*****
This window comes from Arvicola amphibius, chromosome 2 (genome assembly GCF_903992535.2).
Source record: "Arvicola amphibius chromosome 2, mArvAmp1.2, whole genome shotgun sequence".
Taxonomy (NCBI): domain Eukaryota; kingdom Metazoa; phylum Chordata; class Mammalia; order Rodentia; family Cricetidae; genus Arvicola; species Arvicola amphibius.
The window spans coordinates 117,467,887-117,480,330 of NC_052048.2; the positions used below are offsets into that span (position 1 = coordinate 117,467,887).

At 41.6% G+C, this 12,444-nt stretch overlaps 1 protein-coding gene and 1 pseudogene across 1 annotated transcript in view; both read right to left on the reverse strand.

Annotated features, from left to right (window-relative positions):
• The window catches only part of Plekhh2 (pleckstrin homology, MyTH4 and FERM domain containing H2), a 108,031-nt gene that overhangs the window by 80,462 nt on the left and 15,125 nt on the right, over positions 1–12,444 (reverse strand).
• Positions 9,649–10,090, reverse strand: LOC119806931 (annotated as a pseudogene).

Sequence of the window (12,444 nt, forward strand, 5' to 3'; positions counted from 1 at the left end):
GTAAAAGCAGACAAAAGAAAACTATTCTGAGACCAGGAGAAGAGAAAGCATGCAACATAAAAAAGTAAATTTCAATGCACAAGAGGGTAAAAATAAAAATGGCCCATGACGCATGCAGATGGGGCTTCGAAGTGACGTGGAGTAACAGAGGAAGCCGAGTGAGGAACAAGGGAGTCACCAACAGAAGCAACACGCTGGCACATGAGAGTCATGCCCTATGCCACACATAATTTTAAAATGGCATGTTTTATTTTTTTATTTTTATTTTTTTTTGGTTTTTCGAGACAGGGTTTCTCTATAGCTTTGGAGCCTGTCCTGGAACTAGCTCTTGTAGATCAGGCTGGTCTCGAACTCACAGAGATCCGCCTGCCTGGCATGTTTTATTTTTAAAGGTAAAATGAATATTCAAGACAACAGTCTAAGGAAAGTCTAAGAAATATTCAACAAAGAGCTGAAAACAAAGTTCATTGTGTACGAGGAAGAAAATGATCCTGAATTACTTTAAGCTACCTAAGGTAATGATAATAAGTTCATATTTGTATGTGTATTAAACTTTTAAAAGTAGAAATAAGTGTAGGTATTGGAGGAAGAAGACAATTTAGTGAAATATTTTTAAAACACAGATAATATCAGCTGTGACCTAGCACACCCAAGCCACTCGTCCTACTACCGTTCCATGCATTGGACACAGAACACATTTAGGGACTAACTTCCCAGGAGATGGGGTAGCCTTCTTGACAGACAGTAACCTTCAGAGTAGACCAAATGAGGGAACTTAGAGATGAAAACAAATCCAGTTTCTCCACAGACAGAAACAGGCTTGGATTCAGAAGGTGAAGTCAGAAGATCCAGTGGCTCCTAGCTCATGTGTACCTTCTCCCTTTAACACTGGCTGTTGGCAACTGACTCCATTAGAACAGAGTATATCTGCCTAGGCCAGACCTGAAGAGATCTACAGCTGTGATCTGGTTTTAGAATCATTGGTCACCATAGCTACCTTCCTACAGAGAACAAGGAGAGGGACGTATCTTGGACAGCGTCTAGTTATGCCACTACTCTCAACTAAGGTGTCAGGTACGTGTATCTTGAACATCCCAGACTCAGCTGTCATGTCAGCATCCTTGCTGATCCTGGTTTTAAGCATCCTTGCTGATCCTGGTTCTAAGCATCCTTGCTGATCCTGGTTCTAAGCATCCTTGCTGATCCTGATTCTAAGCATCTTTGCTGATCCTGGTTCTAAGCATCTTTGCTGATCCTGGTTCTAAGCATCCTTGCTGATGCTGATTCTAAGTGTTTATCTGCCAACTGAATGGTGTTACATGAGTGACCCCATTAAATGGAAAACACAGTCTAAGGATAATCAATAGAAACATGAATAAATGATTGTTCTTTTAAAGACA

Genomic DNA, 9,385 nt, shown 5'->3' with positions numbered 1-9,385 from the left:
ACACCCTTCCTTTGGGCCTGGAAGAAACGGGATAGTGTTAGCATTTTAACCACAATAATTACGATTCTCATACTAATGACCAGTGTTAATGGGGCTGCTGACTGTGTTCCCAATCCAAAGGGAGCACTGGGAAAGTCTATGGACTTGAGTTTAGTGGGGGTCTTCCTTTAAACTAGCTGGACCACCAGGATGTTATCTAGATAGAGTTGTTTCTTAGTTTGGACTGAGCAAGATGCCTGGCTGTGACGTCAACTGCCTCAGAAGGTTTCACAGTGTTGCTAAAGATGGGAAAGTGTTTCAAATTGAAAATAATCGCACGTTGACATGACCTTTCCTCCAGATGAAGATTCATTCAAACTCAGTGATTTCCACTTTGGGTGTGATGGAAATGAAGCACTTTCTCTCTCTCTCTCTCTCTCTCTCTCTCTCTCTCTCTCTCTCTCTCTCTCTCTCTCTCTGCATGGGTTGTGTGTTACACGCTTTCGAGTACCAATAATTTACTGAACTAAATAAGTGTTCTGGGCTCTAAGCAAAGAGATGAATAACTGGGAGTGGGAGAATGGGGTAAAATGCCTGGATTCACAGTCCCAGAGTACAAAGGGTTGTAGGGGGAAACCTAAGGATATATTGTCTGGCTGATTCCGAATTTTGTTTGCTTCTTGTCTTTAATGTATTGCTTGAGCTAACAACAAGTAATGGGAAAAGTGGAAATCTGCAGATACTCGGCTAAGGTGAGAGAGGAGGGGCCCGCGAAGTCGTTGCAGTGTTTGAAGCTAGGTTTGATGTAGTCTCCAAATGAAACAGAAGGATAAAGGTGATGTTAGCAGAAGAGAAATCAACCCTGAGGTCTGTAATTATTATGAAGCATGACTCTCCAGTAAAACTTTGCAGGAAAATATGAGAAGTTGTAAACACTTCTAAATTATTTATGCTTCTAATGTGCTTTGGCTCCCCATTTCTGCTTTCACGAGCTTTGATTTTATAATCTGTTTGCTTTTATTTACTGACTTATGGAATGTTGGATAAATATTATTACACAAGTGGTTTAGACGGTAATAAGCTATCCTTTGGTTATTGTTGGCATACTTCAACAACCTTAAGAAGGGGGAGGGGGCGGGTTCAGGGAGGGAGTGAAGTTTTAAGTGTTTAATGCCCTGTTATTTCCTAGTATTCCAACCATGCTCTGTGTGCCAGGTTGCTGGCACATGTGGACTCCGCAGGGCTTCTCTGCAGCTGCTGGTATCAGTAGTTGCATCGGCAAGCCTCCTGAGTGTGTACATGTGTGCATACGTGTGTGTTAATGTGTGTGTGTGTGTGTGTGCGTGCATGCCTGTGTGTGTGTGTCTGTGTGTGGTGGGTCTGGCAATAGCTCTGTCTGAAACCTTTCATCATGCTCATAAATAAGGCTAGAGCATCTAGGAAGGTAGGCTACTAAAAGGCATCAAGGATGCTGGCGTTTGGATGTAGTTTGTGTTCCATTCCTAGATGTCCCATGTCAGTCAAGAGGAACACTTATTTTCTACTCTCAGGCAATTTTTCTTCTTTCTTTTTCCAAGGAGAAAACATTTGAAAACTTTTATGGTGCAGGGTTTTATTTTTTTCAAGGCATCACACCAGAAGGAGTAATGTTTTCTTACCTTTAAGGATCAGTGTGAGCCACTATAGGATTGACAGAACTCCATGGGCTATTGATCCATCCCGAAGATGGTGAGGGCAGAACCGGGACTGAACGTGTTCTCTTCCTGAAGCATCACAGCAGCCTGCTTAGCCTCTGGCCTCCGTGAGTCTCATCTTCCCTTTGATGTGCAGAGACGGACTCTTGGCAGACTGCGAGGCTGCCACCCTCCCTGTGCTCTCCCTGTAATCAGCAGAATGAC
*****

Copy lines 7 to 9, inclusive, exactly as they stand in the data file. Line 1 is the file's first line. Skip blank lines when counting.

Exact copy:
• The window catches only part of Plekhh2 (pleckstrin homology, MyTH4 and FERM domain containing H2), a 108,031-nt gene that overhangs the window by 80,462 nt on the left and 15,125 nt on the right, over positions 1–12,444 (reverse strand).
• Positions 9,649–10,090, reverse strand: LOC119806931 (annotated as a pseudogene).

Sequence of the window (12,444 nt, forward strand, 5' to 3'; positions counted from 1 at the left end):